Grabbing a handful of grapes instead of a bag of chips is certainly a healthier dietary decision. This choice also supports weight loss, but grapes themselves aren't a weight-loss wonder. Eat too many calories worth of grapes -- or any other food -- and you'll exceed your daily calorie needs, thus preventing weight loss. One cup of grapes fulfills one of your fruit servings per day and counts as a whole, unprocessed food. Compounds in the fruit promote good health, but they won't have magical effects on your size.
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Claims About Grapes, Resveratrol and Weight Loss
Dark purple grapes contain a powerful antioxidant known as resveratrol in their skin, which early research linked to having cancer-, heart disease-, and diabetes-fighting properties. This research also suggested that consuming more of the antioxidant might help with obesity. But a diet rich in grapes, grape juice and wine fails to follow through as having such benefits on your health, noted a 2014 issue of the Harvard Health Letter. In most studies showing correlations between the antioxidant and health benefits, the dose of resveratol was much greater than you could consume in your diet, even if you included large servings of grapes.
In a 2015 study published in the Journal of Obesity, high doses of resveratrol was found to stimulate the development of brown fat -- a healthier fat found in babies and hibernating animals -- rather than obesity-causing white fat. This study, though, only noted the effects of the antioxidant in mice and can't be translated to resveratrol consumption and humans, especially if your source of resveratrol is only from grapes.
An earlier study on rats published in the Journal of Physiology and Biochemistry in 2014 determined that resveratrol had no effect on obesity. In this study, animals were fed a low-calorie diet to induce weight loss. Those given resveratrol in addition to the dietary restrictions did not experience any additional weight-loss benefit.
Ellagic Acid and Weight Loss
Ellagic acid is a compound found only in muscadine grapes, a dark-red variety native to the southeastern United States, and it is touted as having positive fat-burning effects. In a lab at Oregon State University, reasearchers exposed human liver and fat cells to ellagic acid and found that it slowed the growth of existing fat cells, deterred the formation of new fat cells and boosted liver cells' ability to metabolize fatty acids. This 2015 research should not encourage you to consume muscadine grapes to help with weight loss; instead, it suggests that the compound in the grapes might help with liver function in overweight people.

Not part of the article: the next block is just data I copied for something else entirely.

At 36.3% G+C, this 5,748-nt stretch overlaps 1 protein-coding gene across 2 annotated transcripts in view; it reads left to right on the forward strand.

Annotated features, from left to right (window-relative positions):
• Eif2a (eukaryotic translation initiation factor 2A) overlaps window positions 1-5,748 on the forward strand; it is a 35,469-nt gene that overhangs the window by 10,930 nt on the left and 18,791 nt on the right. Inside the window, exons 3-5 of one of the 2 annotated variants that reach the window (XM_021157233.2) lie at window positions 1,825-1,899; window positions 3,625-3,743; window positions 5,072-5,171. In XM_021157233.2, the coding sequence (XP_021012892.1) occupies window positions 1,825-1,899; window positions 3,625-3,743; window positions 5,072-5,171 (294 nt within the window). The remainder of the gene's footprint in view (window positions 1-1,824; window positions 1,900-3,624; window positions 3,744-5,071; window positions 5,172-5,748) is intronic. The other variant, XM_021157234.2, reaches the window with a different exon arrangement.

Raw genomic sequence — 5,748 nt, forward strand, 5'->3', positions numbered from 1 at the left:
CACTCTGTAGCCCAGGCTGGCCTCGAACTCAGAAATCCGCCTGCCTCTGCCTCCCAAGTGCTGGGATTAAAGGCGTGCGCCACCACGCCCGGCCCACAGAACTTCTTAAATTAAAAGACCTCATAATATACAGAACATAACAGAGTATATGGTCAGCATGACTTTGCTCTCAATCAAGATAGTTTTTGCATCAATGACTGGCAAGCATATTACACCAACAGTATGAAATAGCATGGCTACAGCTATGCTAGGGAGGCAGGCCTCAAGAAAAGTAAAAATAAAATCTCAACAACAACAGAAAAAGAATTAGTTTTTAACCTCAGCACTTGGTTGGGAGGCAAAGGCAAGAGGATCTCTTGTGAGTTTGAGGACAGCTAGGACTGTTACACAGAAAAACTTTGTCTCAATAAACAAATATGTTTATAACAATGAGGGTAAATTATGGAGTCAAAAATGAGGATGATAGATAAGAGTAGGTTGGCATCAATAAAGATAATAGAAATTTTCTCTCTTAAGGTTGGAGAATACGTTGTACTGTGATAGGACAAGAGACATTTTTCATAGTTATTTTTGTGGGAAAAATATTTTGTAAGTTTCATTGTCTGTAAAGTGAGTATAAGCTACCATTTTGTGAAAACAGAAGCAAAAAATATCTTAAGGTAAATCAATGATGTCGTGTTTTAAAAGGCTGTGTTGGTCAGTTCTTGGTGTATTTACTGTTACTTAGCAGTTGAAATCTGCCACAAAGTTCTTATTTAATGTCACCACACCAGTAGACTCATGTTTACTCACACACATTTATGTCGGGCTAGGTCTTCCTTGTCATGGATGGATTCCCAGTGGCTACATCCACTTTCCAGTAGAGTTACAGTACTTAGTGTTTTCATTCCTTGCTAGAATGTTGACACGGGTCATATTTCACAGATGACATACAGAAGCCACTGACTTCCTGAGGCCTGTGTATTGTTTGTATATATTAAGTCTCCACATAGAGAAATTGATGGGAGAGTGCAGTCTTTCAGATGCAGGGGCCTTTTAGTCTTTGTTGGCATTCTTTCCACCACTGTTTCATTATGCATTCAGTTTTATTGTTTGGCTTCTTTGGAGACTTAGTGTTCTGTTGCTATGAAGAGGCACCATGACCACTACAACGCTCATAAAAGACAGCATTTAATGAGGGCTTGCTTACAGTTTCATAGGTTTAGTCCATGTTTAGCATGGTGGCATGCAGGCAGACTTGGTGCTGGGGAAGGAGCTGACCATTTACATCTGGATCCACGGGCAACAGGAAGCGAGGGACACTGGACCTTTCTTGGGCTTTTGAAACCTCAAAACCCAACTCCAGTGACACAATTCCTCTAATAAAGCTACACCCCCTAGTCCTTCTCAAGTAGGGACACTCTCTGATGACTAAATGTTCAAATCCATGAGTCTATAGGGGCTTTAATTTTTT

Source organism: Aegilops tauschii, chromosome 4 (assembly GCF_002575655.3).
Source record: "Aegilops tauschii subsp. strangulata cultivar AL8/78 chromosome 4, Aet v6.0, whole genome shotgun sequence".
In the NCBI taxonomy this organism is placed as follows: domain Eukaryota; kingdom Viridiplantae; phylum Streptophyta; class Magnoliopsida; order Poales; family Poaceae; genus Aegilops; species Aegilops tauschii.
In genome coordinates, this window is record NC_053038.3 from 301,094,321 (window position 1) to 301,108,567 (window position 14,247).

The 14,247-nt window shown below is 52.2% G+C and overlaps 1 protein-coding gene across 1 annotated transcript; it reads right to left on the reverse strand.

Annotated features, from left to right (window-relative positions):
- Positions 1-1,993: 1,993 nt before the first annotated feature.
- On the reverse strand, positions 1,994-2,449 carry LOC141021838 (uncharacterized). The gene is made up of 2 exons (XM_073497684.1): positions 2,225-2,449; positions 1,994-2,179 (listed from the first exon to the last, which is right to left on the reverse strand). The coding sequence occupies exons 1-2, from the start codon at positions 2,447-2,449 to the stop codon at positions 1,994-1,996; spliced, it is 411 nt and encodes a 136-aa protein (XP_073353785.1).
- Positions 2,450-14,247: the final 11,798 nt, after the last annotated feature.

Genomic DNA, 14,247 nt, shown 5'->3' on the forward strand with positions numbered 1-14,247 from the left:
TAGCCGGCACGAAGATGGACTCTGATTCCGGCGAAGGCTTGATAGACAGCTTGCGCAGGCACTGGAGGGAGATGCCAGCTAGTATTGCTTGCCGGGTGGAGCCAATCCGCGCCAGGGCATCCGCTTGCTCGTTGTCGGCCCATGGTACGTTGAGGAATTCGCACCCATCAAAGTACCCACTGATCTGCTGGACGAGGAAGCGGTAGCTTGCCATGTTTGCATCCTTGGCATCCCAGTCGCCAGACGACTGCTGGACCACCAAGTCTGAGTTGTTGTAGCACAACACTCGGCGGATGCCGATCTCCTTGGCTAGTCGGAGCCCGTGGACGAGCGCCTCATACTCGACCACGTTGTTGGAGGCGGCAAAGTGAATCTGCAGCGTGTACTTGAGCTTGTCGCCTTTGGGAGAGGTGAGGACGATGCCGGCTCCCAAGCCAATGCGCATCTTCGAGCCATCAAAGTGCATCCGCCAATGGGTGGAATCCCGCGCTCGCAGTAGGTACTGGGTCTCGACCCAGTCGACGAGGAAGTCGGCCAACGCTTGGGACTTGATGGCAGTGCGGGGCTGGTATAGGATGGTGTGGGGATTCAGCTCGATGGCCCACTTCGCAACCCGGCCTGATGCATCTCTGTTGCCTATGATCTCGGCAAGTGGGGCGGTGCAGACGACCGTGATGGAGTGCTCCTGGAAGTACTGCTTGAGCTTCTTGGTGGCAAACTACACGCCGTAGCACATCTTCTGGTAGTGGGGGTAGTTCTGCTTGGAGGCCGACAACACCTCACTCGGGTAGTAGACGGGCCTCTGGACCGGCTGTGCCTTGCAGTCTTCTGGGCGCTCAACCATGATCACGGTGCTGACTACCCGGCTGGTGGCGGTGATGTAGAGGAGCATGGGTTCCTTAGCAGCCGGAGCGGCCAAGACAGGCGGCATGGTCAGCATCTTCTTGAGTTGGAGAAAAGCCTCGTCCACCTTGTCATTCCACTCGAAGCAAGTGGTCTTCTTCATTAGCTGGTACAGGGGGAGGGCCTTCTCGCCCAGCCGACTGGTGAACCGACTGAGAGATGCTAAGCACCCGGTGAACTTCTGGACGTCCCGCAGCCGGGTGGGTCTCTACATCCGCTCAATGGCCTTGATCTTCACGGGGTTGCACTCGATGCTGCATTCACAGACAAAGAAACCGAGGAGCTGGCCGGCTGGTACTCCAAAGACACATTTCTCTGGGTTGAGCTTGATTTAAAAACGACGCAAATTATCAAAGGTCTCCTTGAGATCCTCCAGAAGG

Grapes' Role in a Weight-Loss Diet
Lose weight by eating fewer calories than you burn. A week of keeping this deficit to 500 or 1,000 calories leads to a loss of 1 to 2 pounds. Grapes can be a nutritious part of your diet when trying to lose weight, but they aren't going to induce weight loss.
You can't rely on one food to help you lose weight. Eat more whole, unprocessed foods in general, such as fresh vegetables, lean proteins and whole grains. Snack on fresh fruit -- such as a cup of grapes -- small servings of nuts and low-fat yogurt. Limit sugary drinks and alcohol. Move more, too, as part of your general weight-loss strategy. Go for at least 150 minutes of moderate-intensity cardio weekly; participating in more can result in bigger losses.
When figuring grapes into your meal plans, know that a cup of fresh grapes contains about 100 calories along with some vitamin C and fiber. Muscadine grapes are higher in fiber than the regular Thompson seedless variety. Fiber can be beneficial on a weight-loss plan because it slows digestion and helps you feel full for longer.
Eating Grapes and Weight Gain
Grapes are refreshing and sweet, making them easy to overeat. Measure before you start snacking to ensure you're sticking to your calorie goal. Fruit has nearly three times the calories per serving as non-starchy vegetables. If you always reach for fruit as a snack, you might be inhibiting weight loss -- especially if you think of it as a food whose calories don't count. Grapes are lower in calories per serving than granola, cookies, snack crackers and energy bars, but overeating any food can inhibit weight loss.
Choose the type of grape you eat wisely too. Canned varieties packed with sugar carry nearly twice the calories of fresh. Try washing, drying and freezing whole, fresh grapes for a cool snack that takes longer to eat.